By Nancy DeVille | Photos, Mitzi Perez
It was a day to celebrate sisterhood and the women who work to make Richmond a better place.
Women of all ages and ethnicities gathered at the Richmond Memorial Auditorium for the 9th annual Sisters In Solidarity event, highlighting speakers who encouraged women to continue their community service, along with plenty of opportunities for networking.
“I’ve been coming for years and I just love it,” said Florence Davis, a Richmond resident who also works at Community Violence Solutions, an organization providing support for victims of sexual assault and family violence. “It’s inspiring to see all the women here, and it energizes me to continue to do my work. There are so many women in Richmond that are doing things that are positive and making this a better place to live.”
Twenty-nine local organizations participated in the event, gathered at tables with brochures to advertise their services and resources with attendees. For Jessica Lettween of Bay Area Oxfam Action Corps, the event represented an opportunity to showcase her nonprofit to a broader audience.
“The network is really important because mostly all the organizations here are nonprofits, and we work with less and less, but together we can achieve so much more,” she said. “This is so empowering for women and girls. Empowering women goes a long way to solving the problems in our community. I’m very impressed with the diversity.”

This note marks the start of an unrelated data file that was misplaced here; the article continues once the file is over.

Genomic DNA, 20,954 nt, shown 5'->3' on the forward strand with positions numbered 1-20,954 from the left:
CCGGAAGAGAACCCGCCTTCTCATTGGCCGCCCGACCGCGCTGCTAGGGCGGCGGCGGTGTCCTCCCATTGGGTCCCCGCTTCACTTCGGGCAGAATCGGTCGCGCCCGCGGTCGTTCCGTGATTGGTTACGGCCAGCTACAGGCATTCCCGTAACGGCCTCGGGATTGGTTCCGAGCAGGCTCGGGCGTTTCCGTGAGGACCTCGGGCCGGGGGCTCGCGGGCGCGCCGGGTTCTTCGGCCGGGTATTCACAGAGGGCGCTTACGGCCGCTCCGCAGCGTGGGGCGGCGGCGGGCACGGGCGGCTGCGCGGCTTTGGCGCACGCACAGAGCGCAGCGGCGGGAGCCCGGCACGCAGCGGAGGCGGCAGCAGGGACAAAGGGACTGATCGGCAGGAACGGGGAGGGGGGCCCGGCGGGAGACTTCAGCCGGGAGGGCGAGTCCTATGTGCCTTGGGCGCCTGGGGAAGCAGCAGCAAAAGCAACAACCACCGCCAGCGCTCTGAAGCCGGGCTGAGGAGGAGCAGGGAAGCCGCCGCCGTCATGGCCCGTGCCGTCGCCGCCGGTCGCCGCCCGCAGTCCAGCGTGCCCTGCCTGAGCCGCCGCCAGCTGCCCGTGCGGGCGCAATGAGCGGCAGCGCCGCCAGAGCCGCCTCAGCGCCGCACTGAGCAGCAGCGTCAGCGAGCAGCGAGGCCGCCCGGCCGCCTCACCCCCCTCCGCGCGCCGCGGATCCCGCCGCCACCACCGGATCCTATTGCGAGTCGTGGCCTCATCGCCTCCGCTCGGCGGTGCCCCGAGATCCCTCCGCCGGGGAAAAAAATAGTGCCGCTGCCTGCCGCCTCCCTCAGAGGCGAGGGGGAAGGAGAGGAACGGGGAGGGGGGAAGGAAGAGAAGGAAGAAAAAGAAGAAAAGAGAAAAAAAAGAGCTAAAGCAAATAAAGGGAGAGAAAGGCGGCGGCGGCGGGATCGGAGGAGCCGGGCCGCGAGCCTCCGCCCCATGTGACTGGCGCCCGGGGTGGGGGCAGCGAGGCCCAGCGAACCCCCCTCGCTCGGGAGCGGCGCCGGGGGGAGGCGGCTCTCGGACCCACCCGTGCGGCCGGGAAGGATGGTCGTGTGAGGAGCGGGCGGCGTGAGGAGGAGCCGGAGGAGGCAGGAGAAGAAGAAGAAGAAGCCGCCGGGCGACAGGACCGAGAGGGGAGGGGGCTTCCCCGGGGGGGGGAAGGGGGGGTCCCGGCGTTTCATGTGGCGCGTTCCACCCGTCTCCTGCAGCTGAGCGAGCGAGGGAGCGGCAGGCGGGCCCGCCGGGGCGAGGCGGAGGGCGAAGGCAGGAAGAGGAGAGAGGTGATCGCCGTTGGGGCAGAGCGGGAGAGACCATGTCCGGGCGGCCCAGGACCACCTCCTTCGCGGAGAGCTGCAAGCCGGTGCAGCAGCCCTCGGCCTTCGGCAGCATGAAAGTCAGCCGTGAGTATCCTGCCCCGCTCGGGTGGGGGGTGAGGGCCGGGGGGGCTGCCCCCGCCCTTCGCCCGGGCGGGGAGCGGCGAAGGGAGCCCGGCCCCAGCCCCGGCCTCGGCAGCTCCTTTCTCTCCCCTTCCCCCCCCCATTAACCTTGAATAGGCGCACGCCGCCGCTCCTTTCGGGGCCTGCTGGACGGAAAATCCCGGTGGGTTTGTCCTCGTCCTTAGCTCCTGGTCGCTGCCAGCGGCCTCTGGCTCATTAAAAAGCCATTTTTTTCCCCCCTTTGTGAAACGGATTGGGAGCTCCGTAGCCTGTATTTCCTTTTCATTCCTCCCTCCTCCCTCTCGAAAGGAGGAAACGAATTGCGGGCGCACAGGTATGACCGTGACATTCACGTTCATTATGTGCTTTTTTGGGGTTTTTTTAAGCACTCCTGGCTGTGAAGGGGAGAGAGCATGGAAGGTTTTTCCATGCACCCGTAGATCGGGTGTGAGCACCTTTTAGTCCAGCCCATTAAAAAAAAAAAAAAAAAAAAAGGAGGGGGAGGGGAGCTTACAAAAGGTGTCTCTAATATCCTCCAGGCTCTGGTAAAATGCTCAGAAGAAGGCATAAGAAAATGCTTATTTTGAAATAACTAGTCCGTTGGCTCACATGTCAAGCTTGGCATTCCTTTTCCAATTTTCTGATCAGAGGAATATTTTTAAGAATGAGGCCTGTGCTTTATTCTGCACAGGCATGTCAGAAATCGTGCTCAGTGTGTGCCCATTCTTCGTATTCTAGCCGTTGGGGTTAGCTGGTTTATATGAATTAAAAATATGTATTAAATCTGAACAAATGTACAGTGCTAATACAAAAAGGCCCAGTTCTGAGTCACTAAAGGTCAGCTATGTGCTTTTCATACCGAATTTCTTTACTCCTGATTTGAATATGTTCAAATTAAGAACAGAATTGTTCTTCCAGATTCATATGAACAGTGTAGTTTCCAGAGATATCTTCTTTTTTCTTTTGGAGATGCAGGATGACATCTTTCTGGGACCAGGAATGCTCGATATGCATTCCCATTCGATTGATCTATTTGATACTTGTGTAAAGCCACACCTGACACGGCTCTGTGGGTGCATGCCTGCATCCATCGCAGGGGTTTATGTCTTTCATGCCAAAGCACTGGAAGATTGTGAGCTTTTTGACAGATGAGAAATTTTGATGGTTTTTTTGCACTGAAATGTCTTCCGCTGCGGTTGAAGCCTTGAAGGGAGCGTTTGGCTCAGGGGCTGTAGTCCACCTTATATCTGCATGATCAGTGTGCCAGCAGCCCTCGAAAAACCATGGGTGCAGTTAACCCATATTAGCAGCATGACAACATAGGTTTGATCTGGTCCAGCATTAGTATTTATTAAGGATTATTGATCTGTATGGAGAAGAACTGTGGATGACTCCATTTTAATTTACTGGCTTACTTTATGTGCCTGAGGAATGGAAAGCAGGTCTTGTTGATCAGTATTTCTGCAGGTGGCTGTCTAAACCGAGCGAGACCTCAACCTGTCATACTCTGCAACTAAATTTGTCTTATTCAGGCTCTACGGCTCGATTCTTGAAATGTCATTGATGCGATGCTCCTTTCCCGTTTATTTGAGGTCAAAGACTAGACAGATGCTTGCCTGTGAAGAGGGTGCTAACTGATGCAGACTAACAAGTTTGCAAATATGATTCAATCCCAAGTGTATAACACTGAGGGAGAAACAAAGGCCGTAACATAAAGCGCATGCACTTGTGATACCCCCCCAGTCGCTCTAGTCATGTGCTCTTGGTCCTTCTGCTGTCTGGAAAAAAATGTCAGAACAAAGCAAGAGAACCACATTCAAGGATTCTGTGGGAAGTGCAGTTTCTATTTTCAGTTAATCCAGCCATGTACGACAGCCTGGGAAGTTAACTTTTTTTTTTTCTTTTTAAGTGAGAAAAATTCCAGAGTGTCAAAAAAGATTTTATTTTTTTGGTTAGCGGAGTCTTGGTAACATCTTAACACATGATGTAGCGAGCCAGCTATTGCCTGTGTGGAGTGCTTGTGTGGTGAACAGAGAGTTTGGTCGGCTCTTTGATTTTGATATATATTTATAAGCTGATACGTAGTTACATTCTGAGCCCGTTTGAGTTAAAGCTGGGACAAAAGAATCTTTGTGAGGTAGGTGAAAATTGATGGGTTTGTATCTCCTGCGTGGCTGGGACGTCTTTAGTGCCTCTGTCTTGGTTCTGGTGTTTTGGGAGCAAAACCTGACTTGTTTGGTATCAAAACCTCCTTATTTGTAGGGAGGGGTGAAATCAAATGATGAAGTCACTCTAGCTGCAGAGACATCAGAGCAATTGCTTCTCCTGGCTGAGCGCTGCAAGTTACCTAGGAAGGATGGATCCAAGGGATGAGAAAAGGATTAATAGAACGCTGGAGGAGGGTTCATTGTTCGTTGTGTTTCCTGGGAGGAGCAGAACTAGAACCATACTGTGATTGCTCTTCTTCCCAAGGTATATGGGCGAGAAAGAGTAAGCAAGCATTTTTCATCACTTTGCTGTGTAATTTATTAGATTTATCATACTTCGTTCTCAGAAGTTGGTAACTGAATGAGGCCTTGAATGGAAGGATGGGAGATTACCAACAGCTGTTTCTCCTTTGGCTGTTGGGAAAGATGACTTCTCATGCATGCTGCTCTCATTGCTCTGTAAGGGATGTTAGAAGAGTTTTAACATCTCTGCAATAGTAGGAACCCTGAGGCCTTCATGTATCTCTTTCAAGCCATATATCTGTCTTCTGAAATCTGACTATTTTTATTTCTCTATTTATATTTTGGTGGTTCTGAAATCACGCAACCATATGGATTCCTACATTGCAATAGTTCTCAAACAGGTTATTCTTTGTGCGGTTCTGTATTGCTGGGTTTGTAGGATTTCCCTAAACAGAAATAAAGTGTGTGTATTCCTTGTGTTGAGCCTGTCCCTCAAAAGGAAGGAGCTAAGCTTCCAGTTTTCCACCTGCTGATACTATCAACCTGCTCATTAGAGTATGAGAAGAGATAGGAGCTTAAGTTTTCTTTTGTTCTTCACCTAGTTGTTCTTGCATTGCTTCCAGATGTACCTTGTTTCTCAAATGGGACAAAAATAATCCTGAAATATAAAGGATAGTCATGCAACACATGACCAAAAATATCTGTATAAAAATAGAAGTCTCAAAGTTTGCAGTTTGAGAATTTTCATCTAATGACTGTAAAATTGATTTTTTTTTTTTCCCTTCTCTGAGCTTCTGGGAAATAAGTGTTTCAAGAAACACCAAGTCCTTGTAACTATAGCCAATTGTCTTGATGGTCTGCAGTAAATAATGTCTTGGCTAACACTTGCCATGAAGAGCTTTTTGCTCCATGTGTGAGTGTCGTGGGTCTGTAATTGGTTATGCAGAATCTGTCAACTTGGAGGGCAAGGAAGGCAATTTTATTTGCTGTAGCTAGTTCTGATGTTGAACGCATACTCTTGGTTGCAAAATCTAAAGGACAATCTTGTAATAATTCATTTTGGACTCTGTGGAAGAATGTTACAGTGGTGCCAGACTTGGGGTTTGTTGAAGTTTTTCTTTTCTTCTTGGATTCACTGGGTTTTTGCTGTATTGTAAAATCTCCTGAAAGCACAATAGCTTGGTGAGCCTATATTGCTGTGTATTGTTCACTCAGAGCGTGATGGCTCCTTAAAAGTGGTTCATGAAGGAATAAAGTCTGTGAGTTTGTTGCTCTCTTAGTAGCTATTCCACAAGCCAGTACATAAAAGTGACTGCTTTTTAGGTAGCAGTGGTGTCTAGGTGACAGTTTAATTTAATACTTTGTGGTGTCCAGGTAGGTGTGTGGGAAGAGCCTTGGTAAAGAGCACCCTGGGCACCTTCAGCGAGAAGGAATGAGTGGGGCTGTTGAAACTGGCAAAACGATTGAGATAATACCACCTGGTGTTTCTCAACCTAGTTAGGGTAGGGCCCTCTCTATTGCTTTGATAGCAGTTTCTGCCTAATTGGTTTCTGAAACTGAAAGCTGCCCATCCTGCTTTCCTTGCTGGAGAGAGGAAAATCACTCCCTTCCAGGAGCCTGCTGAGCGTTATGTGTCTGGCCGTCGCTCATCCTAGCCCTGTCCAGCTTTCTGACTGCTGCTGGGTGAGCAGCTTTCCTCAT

Menbere Aklilu, the Ethiopian-born owner of Salute E Vita Ristorante in Richmond’s Marina Bay, shared her emotional story — from the childhood agony of seeing her mother murdered to surviving an abusive relationship and later struggling as a single mother.
Fast-forward to 1995, Aklilu arrived in the Bay Area from Rome, started working as a hostess at Salute E Vita and eventually received a promotion to manager. When the chance came to purchase the restaurant in 2002, she took the leap. She now makes an effort to give back to the community every year by offering thousands of homeless a sit-down dinner on Thanksgiving.
“We women give life, and we can’t fail,” Aklilu said. “I’ve been through a lot, but it doesn’t matter where you come from, it’s where you are going. I didn’t give up, because I had a dream. I’m proud to be a woman and I’m proud to live here in Richmond.”
The event, launched in 2008 by Mayor Gayle McLaughlin, coincides with International Women’s Day, which commemorates the protest of March 8, 1908, when hundreds of women marched through New York City’s Lower East Side to demand shorter hours, better pay and the right to vote.
“I really hope people come to this event and get inspired to reach out to help other women,” said Trina Jackson, chair of the event’s planning committee. “We want women to celebrate being a woman and those in their life that are working to improve Richmond.”